Adding A Current Record Holder
The Nationals drafted Robbie Ray in 2010. In the minors, he wasn’t his overpowering self, barely mustering a strikeout per inning. In 2013, Ray was traded to the Tigers and Steve Lombardozzi and Ian Krol for Doug Fister. Then, after a lackluster start to his career, Ray was a part of the deal that sent Didi Gregorius to the Yankees the following year. It wasn’t until 2016 when Ray started to see his success, more his strikeouts per nine (K/9), blossom. He hasn’t dipped from 11.3 K/9 since then, leading to the all-time Major League record for K/9 for a career, holding at 11.2. What earned Ray the Cy Young last year was his ability to control the walks finally. Going into 2021, Ray averaged 4.3 walks per nine innings. Last year, he almost halved that at 2.4 walks per nine, only walking 6.7% of batters faced. His increased velocity on his fastball-slider combo was the key to his success last year. Ray gained two miles per hour on his slider (an average of 88.6mph) and an extra mile per hour (94.8mph). Check out this nasty slider from last year:
State of the Starting Rotation
Last year, the Mariners were right around league average for almost every pitching statistic. There are two stats that I look toward to pitching success: Fielding Independent Pitching (FIP) and Earned Runs Average Plus (ERA+). FIP measures a pitcher’s ability to prevent home runs, walks, and hit by pitches while also causing strikeouts. The lower your FIP is, the better. Last year, the league average was 4.27, and the Mariners were slightly above average … at 4.26. ERA+ essentially adjusts every earned run from the ballpark that the game occurs in and who the team goes against. The league average is 100 every year, and the higher you go, the better. The Mariners were 19th at 98 ERA+. To summarize the nerd speak, the Mariners were your league average team at pitching last year.
The starting rotation, by innings pitched in 2021, was:
- Chris Flexen – 179.2 IP
- Yusei Kikuchi – 157.0 IP
- Marco Gonzales – 143.1 IP
- Logan Gilbert – 119.1 IP
- Justus Sheffield – 80.1 IP
- Tyler Anderson (Received in trade from Pirates) – 63.2 IP
- Justin Dunn – 50.1 IP
Going into 2022, the Mariners lost Kikuchi, declining his player option. While Kikuchi was an All-Star last year, his performance post-All-Star break should make Mariners fans happy he did not opt-in. Kikuchi gave up a .300 batting average (BA) and a .370 batting average on balls in play (BAbip) in 58.2 IP, with a subpar 5.98 ERA. Tyler Anderson, acquired in the trade with the Pittsburgh Pirates that sent out two minor league players, was in the last year of his contract, so he’ll be a free agent. Much like Kikuchi, Anderson didn’t produce at a level that will sting the Mariners in not resigning him. Anderson had a 4.81 ERA and an ERA+ of 87 over 63.2 IP.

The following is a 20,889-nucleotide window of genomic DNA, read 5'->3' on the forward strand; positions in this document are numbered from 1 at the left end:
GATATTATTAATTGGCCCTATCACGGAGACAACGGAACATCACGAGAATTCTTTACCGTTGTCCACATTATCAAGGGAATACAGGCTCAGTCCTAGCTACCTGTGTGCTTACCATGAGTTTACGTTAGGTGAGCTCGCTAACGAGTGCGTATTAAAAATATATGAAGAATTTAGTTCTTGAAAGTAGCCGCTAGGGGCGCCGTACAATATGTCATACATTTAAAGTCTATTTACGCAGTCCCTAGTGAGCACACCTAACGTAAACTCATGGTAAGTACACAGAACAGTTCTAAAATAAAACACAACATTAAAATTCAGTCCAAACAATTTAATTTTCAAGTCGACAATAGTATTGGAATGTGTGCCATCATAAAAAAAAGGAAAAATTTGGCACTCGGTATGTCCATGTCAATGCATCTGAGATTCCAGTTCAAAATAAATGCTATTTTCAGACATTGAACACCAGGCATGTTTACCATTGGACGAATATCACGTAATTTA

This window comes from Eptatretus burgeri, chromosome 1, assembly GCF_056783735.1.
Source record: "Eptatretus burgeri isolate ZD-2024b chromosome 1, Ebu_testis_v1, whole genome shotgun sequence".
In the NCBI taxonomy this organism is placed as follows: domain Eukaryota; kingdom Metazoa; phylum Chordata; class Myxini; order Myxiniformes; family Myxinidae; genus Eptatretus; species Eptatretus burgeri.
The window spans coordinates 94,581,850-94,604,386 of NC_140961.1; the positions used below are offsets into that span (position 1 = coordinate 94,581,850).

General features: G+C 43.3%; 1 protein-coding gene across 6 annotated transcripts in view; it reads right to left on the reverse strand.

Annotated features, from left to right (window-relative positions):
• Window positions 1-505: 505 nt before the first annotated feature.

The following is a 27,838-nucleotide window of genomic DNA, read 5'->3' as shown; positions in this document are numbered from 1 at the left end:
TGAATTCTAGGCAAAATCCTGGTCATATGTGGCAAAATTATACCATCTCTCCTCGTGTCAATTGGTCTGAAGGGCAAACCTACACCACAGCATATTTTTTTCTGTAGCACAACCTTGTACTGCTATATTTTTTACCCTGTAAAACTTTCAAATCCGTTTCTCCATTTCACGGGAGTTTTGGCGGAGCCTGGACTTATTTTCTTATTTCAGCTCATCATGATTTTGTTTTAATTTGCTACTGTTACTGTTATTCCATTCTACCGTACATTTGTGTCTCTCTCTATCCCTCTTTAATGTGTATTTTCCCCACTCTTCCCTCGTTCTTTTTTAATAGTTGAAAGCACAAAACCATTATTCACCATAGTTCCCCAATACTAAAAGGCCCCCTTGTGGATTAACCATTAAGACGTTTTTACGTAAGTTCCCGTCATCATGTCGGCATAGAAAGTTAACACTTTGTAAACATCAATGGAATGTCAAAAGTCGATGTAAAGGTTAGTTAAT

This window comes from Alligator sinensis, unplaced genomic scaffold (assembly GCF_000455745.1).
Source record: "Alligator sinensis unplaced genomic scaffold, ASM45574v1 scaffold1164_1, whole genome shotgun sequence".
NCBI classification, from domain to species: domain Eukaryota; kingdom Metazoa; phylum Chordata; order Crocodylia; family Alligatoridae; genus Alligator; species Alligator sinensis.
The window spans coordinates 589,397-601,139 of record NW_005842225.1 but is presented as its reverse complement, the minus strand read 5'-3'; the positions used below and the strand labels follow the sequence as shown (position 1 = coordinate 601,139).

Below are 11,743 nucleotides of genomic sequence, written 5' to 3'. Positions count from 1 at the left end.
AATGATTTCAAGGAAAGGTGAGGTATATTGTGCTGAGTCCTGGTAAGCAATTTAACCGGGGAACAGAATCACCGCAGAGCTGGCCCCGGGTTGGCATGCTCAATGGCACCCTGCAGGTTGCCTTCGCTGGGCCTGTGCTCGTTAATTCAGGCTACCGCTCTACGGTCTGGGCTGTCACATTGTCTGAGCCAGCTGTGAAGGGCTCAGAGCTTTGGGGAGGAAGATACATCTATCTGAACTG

I’m speculating here, but here’s what should be the Mariners starting rotation in 2022:
- Robbie Ray
- Chris Flexen
- Marco Gonzales
- Logan Gilbert
- Justin Dunn
- Justus Sheffield/Yohan Rameriez/Matt Brash/Nick Margevicius
I feel it’s a big year for Sheffield. Coming off the worst season of his career, Sheffield posted a 6.83 ERA while hitting the bottom eighth percentile or lower in Hard-Hit %, xBA (league-worst .301), xSLG, Barrel %, K %, and Whiff %. On top of being pressured by Yohan Rameriez (who will most likely become a reliever), Matt Brash, and Nick Margevicius, Sheffield will have to prove he’s worthy of the starting rotation.
The Leadoff Hitter The Mariners Needed
We spoke about Adam Frazier in last week’s article and what he brought to the team, so this may be a review for some of you. The Seattle Mariners recently acquired Adam Frazier from the San Diego Padres by trading away outfielder Corey Ray and relief pitcher Ray Kerr. The Padres were in a spot where they had four players capable of playing second base (Jake Cronenworth, Ha-Seong Kim, Jurickson Profar, and Frazier) on their 40-man roster, so someone had to be moved. The Mariners jumped at the opportunity to add last year’s NL All-Star second basemen.